Click here to download the MMSCI Program Timeline.

To learn more about the custom pathways please refer to the Program Schedule accordian below. 

The Harvard Medical School Master of Medical Science in Clinical Investigation (MMSCI) curriculum is specifically designed to enable students to: master core topics in patient-oriented research; apply new knowledge to real-life examples; develop and execute his or her own research proposal; and impart their findings to the scientific community.

The Master of Medical Science in Clinical Investigation (MMSCI) curriculum is specifically designed to enable students to:

  • Master core topics in patient-oriented research;
  • Apply new knowledge to real-life examples;
  • Develop and execute his or her own research proposal;
  • Impart their findings to the scientific community

The Learning Model

A different approach to learning

Our innovative approach to learning incorporates traditional teaching methods with novel approaches to pedagogy. The core curriculum is specifically designed to ensure the seamless integration of core learning objectives across modules, while allowing students to simultaneously master the practical skills that accompany these important concepts.

Because teamwork and collaboration are critical ingredients in scientific discovery, MMSCI students will learn how to work in teams and develop networks, and will experience unparalleled teaching in leadership and management skills as they relate to clinical research.

Together with classroom work and team and leadership exercises, the main feature of the MMSCI program requires completion of a mentored clinical research project. In this setting, students are expected to apply their newly acquired theoretical and practical knowledge in relation to the implementation, interpretation and presentation of their individual research project.

  • Learning Methods

    Skills-Based Learning

    Students will benefit from practical experience in the performance of cutting edge clinical research. Content will be integrated across domains (epidemiology integrated with biostatistics, policy with practice and so on). The theory presented in each core curriculum topic will be further integrated with complementary hands-on sessions.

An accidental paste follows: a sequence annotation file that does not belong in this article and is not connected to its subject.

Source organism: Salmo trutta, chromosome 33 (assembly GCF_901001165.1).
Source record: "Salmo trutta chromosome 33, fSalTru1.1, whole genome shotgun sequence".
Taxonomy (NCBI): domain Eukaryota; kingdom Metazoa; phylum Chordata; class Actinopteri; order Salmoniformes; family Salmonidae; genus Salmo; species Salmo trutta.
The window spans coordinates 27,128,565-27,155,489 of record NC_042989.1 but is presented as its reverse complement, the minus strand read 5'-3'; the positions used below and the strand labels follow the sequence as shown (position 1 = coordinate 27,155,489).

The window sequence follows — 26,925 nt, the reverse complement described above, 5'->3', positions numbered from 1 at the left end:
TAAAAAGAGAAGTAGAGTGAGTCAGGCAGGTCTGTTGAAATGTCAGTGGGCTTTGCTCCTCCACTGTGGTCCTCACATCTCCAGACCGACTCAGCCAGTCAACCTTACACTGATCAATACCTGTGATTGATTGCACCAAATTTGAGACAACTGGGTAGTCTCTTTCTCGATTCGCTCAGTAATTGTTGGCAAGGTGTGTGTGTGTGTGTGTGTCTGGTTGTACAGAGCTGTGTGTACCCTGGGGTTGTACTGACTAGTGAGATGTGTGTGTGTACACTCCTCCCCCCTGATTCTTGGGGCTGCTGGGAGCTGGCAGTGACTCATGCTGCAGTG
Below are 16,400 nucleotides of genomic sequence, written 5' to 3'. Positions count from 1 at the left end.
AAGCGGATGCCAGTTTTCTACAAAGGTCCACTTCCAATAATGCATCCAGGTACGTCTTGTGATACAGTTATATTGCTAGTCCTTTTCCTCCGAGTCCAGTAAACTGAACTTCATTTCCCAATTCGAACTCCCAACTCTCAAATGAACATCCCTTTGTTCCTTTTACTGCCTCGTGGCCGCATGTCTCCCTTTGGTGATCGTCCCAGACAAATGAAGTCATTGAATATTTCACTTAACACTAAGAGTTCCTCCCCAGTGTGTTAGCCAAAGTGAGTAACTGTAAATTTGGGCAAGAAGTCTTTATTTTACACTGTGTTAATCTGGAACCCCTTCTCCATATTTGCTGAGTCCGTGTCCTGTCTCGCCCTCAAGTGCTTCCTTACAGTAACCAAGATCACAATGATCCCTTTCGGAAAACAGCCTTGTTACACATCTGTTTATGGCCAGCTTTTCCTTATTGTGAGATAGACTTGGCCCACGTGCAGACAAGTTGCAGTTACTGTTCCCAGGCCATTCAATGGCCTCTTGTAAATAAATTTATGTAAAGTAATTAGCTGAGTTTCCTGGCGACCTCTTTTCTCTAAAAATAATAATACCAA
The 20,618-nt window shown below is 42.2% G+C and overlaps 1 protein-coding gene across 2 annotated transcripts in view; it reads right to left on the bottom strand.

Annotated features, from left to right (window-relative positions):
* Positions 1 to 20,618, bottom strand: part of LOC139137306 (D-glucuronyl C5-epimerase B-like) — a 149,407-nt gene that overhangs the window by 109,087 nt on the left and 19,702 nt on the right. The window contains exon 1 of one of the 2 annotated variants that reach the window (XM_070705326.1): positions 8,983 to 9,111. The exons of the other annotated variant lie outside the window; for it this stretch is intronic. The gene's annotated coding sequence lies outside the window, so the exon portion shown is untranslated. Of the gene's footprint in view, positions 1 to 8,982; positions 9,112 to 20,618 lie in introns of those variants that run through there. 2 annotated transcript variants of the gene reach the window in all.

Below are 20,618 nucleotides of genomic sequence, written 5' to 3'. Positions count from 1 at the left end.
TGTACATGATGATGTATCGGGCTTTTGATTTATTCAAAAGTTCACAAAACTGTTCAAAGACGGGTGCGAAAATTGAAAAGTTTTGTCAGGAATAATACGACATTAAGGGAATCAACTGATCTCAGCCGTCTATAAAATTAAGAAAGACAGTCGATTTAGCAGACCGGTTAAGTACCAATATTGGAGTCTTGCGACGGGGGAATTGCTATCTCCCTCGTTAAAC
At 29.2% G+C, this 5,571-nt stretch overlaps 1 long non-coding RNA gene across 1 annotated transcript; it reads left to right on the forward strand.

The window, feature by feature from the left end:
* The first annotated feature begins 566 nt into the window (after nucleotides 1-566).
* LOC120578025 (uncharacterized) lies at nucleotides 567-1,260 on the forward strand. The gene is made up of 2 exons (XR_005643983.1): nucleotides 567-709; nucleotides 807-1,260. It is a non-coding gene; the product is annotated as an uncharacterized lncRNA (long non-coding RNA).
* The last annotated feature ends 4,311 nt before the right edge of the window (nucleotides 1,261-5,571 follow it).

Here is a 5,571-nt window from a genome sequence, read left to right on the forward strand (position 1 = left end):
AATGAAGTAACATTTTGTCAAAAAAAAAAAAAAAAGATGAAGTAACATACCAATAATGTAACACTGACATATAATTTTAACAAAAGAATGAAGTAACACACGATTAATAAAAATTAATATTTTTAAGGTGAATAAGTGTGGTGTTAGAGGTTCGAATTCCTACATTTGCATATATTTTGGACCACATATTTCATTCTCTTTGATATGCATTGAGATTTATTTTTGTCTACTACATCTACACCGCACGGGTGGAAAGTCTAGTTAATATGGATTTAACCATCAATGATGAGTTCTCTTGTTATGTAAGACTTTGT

Examples of these exercises include: computer programming classes using real-life datasets; journal clubs hosted by international editors and reviewers; and secondary analyses of clinical trials, led by internationally renowned clinical researchers.

    Didactic Lectures

    While traditional didactic lectures are used during the residential workshops to deliver several core learning objectives, the program also pushes pedagogic innovation by incorporating contemporary teaching methods like short lectures and associated practice sessions.

    Longitudinal Teaching and Seminars

    The longitudinal learning phase of the program uses a mixture of didactic lectures and 'flipped classroom' methods. These guided sessions are facilitated by the faculty member to ensure the core learning objectives are met, and are designed to promote communication skills, interaction and self- and team-based learning.

    World-renowned investigators from the Harvard community will deliver in-person and on-line live webinars, discussing the application of clinical research methodology to their specialized field. Students will also use seminars to present updates on their individual research projects to their peers for constructive feedback and advice. Each student will present at least two updates during the course of the two-year program.

    Individualized Learning

    Opportunities for customized learning include training in scientific communication at the New England Journal of Medicine and receipt of individual feedback on grant and manuscript writing.

    Intensive Workshops

    There are four intensive workshops throughout the MMSCI program. Each will be preceded by a recorded online lecture series, designed as a primer for the specific themes and material that will be covered in the subsequent workshop. Journal clubs, office hours, computer laboratory classes and team-based projects and presentations will complement the didactic sessions during each three-week residence.

    The focus of the first workshop will be core instruction in epidemiology, biostatistics and ethical principles for clinical research. The second workshop will focus on additional concepts in biostatistics and epidemiology, genetic epidemiology and scientific communication. The third workshop will cover drug development and safety. The fourth and final workshop will feature leadership and management for the clinical researcher.

    Mentored Research Experience

    All students are required to complete a thesis at the end of the mentored research experience. This must take the form of two first-author manuscripts submitted and accepted to a peer-reviewed journal.

    The purpose of this requirement is two-fold:

    1. To highlight the importance of publishing quality research in peer-reviewed academic journals;